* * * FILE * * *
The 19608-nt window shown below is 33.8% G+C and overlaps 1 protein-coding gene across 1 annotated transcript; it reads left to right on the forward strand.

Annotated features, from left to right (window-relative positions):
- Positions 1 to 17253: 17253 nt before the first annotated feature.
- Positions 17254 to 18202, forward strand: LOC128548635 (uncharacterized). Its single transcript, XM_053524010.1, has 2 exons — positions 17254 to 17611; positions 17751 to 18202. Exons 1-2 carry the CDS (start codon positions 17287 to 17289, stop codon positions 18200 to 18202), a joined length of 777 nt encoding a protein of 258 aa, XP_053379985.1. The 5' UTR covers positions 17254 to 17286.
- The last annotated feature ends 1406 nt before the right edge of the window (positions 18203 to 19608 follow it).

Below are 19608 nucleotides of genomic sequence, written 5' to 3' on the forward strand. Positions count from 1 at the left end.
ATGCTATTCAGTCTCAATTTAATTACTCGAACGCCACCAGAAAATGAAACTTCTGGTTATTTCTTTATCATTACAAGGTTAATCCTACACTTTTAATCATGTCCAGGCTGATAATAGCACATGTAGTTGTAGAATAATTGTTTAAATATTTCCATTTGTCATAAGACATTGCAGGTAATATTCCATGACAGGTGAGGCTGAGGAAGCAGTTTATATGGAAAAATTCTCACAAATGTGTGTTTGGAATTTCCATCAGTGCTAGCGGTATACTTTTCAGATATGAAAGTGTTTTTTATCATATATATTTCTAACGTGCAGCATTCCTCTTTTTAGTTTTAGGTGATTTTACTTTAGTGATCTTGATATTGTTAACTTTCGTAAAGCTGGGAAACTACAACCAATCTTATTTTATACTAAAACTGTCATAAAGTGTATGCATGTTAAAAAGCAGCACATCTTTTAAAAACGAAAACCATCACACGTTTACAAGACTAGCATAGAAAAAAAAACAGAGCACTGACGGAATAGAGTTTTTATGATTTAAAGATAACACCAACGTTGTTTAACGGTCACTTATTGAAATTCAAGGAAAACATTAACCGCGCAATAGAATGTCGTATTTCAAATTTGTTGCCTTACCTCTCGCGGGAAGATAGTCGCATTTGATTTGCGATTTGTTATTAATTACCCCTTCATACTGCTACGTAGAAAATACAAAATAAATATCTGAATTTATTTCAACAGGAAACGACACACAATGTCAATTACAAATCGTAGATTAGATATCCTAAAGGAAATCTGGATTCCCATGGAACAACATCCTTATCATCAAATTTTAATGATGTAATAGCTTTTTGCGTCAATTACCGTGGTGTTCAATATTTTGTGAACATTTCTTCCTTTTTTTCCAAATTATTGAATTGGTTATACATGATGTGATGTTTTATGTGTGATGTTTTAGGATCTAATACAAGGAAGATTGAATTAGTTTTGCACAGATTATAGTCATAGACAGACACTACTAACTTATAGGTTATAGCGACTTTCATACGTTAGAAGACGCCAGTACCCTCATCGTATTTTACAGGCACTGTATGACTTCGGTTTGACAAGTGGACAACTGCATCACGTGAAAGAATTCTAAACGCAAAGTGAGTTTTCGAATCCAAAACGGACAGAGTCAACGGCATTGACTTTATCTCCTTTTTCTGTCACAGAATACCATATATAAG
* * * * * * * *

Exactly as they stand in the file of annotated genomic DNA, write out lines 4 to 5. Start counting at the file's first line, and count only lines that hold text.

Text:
- Positions 17254 to 18202, forward strand: LOC128548635 (uncharacterized). Its single transcript, XM_053524010.1, has 2 exons — positions 17254 to 17611; positions 17751 to 18202. Exons 1-2 carry the CDS (start codon positions 17287 to 17289, stop codon positions 18200 to 18202), a joined length of 777 nt encoding a protein of 258 aa, XP_053379985.1. The 5' UTR covers positions 17254 to 17286.
- The last annotated feature ends 1406 nt before the right edge of the window (positions 18203 to 19608 follow it).